Portable commercial office running in off grid situation.
Situated at a crushing plant used to crush concrete blocks for road fill. The portable office is placed near the weighbridge which didn’t have a grid connection to that particular part of site. Connecting to the grid was going to be very expensive and the portable off-grid hut was a perfect solution.
Battery usually discharges to around 50 – 60% capacity each day and is generally fully charged by 12 to 2pm each day.
Installation was easy as batteries could be installed anywhere in the office. As the SoNick battery doesn’t have any gasses given off no special enclosures were needed, unlike lead acid batteries which are what would have been used in this situation previously and would have needed a special room to contain gassing.
Most people that are looking at installing an energy storage system (battery and battery inverter) don’t realise that every installation is different and there is no one size fits all. Installations are very dependent on whether there is already solar PV in place and the current electrical wiring situation at the premises.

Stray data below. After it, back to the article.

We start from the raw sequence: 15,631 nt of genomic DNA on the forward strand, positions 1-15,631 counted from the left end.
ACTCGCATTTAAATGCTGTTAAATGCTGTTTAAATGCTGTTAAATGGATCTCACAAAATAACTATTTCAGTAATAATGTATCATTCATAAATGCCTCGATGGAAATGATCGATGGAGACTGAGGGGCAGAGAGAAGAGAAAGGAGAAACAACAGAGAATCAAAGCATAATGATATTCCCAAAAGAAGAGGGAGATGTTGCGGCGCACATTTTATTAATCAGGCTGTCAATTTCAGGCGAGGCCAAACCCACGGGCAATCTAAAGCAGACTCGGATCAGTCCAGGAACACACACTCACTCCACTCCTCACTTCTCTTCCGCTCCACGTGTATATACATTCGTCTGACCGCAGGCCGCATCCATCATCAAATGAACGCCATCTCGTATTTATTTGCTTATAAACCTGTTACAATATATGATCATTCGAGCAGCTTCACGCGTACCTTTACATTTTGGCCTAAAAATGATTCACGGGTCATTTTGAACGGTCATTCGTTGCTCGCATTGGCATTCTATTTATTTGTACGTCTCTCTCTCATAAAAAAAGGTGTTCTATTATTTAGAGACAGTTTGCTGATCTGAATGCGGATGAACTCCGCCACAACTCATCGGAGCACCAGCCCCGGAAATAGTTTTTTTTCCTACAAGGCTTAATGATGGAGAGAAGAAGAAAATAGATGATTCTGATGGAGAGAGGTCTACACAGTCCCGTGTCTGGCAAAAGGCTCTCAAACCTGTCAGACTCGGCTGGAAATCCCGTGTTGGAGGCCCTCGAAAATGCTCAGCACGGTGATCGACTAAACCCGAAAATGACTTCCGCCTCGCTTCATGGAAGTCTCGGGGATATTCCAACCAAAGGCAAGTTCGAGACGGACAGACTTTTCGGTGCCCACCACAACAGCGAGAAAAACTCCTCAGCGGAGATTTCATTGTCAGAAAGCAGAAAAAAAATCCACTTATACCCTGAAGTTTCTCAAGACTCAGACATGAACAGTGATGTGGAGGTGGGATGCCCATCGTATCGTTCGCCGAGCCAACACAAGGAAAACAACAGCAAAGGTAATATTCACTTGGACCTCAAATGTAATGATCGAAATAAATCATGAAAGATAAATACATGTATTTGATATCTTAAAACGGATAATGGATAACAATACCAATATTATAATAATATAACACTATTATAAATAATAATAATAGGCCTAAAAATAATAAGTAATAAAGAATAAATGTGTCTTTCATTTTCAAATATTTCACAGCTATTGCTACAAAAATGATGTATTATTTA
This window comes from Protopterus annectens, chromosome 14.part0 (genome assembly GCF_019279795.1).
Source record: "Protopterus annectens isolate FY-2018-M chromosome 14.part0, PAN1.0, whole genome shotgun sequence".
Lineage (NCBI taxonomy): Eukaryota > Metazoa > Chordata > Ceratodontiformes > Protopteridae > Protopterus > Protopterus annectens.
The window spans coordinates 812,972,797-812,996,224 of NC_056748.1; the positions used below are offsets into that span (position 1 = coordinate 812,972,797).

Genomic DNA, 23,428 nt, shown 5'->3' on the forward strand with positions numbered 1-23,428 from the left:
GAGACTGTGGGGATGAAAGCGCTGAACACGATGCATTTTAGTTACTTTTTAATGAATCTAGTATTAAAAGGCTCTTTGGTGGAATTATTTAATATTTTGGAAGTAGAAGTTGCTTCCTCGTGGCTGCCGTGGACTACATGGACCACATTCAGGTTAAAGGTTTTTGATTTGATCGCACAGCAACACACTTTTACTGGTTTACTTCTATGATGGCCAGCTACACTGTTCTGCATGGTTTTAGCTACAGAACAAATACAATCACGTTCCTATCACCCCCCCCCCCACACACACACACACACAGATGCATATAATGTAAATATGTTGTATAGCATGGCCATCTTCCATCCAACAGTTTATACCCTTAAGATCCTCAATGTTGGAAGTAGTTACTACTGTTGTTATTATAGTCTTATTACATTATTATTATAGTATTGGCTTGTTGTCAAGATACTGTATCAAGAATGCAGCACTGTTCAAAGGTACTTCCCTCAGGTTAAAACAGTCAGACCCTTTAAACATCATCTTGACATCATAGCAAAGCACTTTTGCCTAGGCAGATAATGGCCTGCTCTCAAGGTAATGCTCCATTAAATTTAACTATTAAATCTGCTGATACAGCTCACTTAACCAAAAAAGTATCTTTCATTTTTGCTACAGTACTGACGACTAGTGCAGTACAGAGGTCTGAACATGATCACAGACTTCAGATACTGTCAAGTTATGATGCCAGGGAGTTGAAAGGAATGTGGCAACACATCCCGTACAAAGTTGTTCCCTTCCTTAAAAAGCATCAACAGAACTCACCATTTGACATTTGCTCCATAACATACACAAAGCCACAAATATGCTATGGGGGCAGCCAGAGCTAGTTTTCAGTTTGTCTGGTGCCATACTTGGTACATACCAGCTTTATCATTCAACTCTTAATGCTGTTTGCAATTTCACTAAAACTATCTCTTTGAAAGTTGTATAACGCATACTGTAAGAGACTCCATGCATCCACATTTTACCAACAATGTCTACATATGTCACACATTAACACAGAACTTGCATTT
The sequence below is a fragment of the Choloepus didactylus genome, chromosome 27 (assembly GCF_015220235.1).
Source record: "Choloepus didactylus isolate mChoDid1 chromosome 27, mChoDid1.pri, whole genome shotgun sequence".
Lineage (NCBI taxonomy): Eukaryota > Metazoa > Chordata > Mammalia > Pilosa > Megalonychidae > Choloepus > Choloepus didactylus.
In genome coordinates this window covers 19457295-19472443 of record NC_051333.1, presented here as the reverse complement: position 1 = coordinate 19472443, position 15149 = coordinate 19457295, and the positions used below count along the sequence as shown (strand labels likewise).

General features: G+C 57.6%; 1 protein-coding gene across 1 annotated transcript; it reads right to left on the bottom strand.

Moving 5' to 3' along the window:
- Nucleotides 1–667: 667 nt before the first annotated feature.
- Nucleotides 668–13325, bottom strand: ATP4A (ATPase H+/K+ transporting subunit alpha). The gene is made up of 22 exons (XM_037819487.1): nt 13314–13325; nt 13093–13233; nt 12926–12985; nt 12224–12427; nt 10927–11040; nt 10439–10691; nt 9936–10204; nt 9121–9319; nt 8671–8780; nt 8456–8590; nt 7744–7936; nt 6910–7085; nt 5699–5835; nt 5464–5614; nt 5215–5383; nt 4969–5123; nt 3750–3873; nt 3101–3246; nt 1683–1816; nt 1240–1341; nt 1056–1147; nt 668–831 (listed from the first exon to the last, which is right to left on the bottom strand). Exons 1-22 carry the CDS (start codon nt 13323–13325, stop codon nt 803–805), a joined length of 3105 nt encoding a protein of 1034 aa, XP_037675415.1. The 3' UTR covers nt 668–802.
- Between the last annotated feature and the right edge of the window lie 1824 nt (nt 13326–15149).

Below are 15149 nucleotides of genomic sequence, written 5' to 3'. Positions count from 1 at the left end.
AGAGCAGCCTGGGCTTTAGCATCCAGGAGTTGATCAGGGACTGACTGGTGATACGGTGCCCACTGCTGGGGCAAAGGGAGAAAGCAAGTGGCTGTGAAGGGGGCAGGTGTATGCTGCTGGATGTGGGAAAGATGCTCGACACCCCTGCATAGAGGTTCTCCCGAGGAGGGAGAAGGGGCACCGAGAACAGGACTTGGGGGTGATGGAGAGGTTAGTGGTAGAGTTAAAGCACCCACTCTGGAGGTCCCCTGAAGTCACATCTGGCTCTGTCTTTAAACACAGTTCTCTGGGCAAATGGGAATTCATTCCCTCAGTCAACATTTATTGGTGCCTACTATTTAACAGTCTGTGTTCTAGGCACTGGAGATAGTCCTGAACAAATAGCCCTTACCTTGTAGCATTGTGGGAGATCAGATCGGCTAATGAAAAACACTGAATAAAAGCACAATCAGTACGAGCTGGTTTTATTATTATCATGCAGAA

When you decide to connect a battery energy storage system to your already installed solar panels there are things that need to be considered that may not become apparent until the actual installation is to take place. These may make installing the battery system much more difficult, costly and time consuming but actually has nothing to do with the actual battery system itself.
When a house is built an electrician will have wired the house and hopefully the wiring meets current electrical standards at the time. However, electrical standards change over time and older houses may not have electrical wiring that meets current standards. Also, particularly with older houses wiring may become damaged or wear out over time.
This domestic installation in rural South Australia was designed to run as a grid minimisation installation. Although the grid remains connected it is rarely used to power the house, although excess power is exported to take advantage of the feed in tariff available.